The Result Heard Round the World

Scramble for it there, they poke away at it! Still it’s loose…THEY SCORE!!…IT’S OVER!!

Sure, that might have been an announcer on NBC calling a group victorious after a long, drawn-out competition, but not the one that occurred just about twenty-four hours ago as Pennsylvania’s final vote count became public (and more specifically, Mike “Doc” Emrick called the overtime goal scored by Adam Henrique (#14) of the New Jersey Devils to win Game 6 (3-2) and the series (4-2) in the Eastern Conference final in the 2012 Stanley Cup Playoffs on May 25th, 2012).

Over the past week, as the world waited for officials to finalize the vote count in each respective state, I received countless messages and phone calls from friends around the world either updating me on the status of the election back home or simply letting me know that they were thinking of me during this turbulent, nail-biting election cycle. While some states took longer than others, yes we’re all looking at you Nevada, I have never seen people from such diverse nationalities and backgrounds invest in the US election quite like this year. I’m certain that the current pandemic had something to do with it, with the fact that the past year has proved to be incredibly difficult for peoples across cultures and beyond country borders, or simply the curiosity (and for some, fear, and for still others, hope) of whether or not Donald Trump would win a second term as president of the United States. For me personally, searching “us elections” on Google became muscle memory this week as I continued to hit “refresh” on my browser to see if anything had changed in the past few hours or minutes, depending on whether I had just woken up or checked my Instagram feed, respectively.

As the news came in that former Vice President Joe Biden had secured the majority of votes in Pennsylvania, and therefore had surpassed the 270 electoral college votes needed to win the election, I stood in the kitchen with one of my flatmates, each of us preparing our own respective dinners. “Oh, I just got a news notification, Biden won”, she said as I was mixing my chicken wing sauce. With my hands fully covered in olive oil and a concoction of different spices, I couldn’t help but smile. So it’s official, I thought, they finally called it. “Good,” I said, “Finally.” From that moment on, a flood of reactions poured into my phone. A fellow Midwesterner living in Israel said that the result of the election was the best thing to happen this year. Another friend told me that she could hear cheers erupt around her in Manhattan, which she immediately associated with the final calling of Pennsylvania and therefore the election, on an unusually warm autumn day. And yet another friend from Barcelona contacted me saying that she had frequently thought of me since the onset of Election Day (dare I say the first day of “Election Day”?) on Tuesday, November 3rd, despite her remembering that I don’t particularly enjoy serving as a spokesperson for US politics to my non-American friends while living abroad. Nevertheless, on November 7th, I promise you, I didn’t mind.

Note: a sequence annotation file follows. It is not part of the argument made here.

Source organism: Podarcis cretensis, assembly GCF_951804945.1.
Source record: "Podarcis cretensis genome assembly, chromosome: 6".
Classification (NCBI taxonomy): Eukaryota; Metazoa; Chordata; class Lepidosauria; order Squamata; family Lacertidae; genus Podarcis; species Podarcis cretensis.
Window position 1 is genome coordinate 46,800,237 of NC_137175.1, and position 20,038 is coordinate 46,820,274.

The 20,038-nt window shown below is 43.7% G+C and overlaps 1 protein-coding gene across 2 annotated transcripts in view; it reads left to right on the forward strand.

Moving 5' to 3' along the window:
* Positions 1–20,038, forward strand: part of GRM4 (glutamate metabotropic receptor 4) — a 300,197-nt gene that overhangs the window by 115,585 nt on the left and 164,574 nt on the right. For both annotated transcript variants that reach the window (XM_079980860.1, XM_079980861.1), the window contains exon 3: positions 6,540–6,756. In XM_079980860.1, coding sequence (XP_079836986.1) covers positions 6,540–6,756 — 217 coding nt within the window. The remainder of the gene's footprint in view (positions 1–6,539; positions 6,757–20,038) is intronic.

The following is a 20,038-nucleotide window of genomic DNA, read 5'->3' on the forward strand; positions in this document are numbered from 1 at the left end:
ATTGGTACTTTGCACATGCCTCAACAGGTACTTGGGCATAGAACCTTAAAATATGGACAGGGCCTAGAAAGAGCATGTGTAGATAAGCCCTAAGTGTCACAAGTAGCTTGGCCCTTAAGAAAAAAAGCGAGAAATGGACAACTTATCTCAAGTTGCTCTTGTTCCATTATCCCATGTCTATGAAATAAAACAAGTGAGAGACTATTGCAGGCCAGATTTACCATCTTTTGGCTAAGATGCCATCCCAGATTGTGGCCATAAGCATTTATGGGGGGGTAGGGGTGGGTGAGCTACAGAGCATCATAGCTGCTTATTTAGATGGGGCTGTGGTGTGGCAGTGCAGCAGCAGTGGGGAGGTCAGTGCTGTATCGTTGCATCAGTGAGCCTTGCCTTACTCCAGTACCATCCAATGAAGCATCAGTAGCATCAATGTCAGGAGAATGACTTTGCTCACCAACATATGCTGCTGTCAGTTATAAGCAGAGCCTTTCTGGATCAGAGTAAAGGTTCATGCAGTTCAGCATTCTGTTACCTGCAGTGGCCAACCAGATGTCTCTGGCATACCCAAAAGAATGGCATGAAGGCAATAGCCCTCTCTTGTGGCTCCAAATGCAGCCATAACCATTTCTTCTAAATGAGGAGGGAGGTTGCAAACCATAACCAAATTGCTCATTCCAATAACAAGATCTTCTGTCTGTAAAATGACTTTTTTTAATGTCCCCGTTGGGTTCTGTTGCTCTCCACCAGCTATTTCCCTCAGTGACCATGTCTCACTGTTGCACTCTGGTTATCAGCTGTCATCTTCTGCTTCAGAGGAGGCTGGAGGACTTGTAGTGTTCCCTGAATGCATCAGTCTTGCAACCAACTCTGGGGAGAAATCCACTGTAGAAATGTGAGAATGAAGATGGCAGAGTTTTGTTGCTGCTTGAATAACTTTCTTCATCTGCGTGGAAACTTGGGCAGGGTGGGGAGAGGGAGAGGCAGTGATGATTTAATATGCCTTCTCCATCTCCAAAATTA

But perhaps my favorite messages came a few days earlier on November 4th, when friends wanted to inform me that Biden was gaining ground in Michigan. As a graduate from the University of Michigan and lifelong Michigander, nothing sounded sweeter to me than hearing so many people from around the world contact me for the sole purpose to tell me that they wanted Michigan to officially “Go Blue.